Question
Wed October 10, 2012 By:
 

how can we do the nomenclature of substituted benzene compounds????

Expert Reply
Thu October 11, 2012

The aromatic - residue is called phenyl. The name depends on the length of the alkyl substituent. If the substituent contains no more than six carbon atoms, the compound's parent name is benzene. This would then be classified as an alkylbenzene, such as is the case with ethylbenzene and 2-pentylbenzene. However, if the alkyl substituent possesses more than six carbon atoms, the compound is considered to be a phenylalkane (or -alkene, or -alkyne, respectively), such is the case with 3-phenyloctane. Above all in empirical and structural formulas, the phenyl group is often abbreviated by "Ph". The namephenyl derives from the Greek word "phainein" (= shine), as Michael Faraday first discovered phenol in the liquid residue that condensed from the gas phase in London's street lamps when whale oil was burnt. The - residue is calledbenzyl.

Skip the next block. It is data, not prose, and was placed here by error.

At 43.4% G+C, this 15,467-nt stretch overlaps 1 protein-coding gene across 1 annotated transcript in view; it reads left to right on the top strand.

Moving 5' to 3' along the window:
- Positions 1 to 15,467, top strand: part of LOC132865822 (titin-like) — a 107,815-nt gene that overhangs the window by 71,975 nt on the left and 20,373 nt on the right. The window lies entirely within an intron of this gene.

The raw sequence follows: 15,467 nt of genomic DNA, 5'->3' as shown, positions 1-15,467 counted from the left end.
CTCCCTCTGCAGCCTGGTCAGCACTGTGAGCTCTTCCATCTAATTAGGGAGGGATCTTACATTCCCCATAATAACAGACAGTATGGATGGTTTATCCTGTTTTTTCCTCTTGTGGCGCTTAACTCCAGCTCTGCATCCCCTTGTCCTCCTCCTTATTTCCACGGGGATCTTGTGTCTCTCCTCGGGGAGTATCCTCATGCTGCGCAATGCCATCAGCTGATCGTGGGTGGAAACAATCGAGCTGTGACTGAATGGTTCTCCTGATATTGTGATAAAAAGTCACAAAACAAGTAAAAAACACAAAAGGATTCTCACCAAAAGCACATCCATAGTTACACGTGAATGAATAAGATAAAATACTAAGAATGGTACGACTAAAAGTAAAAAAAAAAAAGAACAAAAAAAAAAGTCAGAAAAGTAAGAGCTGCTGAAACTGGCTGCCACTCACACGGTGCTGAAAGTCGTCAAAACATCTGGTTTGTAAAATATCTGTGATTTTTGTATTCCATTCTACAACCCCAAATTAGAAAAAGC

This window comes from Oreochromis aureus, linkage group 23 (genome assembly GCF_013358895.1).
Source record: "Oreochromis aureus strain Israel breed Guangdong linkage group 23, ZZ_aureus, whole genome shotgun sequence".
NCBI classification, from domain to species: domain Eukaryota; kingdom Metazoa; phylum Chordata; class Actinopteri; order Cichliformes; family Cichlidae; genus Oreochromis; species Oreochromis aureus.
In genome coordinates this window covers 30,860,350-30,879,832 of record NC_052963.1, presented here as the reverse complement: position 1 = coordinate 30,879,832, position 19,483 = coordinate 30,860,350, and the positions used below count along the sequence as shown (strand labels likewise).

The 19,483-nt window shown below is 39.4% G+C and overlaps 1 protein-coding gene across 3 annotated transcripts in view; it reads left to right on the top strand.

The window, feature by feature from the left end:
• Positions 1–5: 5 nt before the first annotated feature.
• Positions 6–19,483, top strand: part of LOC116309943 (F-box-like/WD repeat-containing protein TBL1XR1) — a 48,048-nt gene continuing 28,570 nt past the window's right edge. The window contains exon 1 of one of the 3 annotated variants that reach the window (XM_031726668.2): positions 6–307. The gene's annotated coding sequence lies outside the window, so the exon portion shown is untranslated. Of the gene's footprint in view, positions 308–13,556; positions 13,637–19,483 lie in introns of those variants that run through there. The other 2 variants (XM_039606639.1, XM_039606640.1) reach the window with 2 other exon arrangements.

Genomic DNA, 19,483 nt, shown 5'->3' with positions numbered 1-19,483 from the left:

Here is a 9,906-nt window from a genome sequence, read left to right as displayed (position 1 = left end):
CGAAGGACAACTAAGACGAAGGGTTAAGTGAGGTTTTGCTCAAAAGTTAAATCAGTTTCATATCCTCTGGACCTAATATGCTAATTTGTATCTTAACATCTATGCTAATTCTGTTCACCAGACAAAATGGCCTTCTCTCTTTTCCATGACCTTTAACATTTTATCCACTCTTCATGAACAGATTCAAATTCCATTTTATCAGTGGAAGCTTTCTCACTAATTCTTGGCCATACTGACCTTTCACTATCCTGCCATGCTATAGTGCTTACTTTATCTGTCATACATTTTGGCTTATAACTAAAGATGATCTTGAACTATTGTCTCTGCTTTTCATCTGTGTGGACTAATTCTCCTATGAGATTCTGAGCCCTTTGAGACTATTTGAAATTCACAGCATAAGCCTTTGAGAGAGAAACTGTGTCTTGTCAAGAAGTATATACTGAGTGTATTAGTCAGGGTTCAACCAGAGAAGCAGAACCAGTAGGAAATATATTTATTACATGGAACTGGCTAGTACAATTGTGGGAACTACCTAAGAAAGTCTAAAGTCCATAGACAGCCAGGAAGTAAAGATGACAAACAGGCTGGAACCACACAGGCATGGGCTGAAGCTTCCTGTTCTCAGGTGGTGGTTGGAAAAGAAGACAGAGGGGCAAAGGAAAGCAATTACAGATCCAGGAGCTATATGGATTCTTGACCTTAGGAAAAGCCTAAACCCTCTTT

The relative position of substituents in double-substituted benzenes is indicated by the prefixes ortho (o), meta (m) and para (p). The substituent's relative position in ortho-substituted benzenes is "1,2". It is "1,3" in meta-substituted benzenes and "1,4" in para-substituted benzenes. The prefixes orthometa, and para, or their abbreviations om, and p, respectively, are written in italics when used with compound names.


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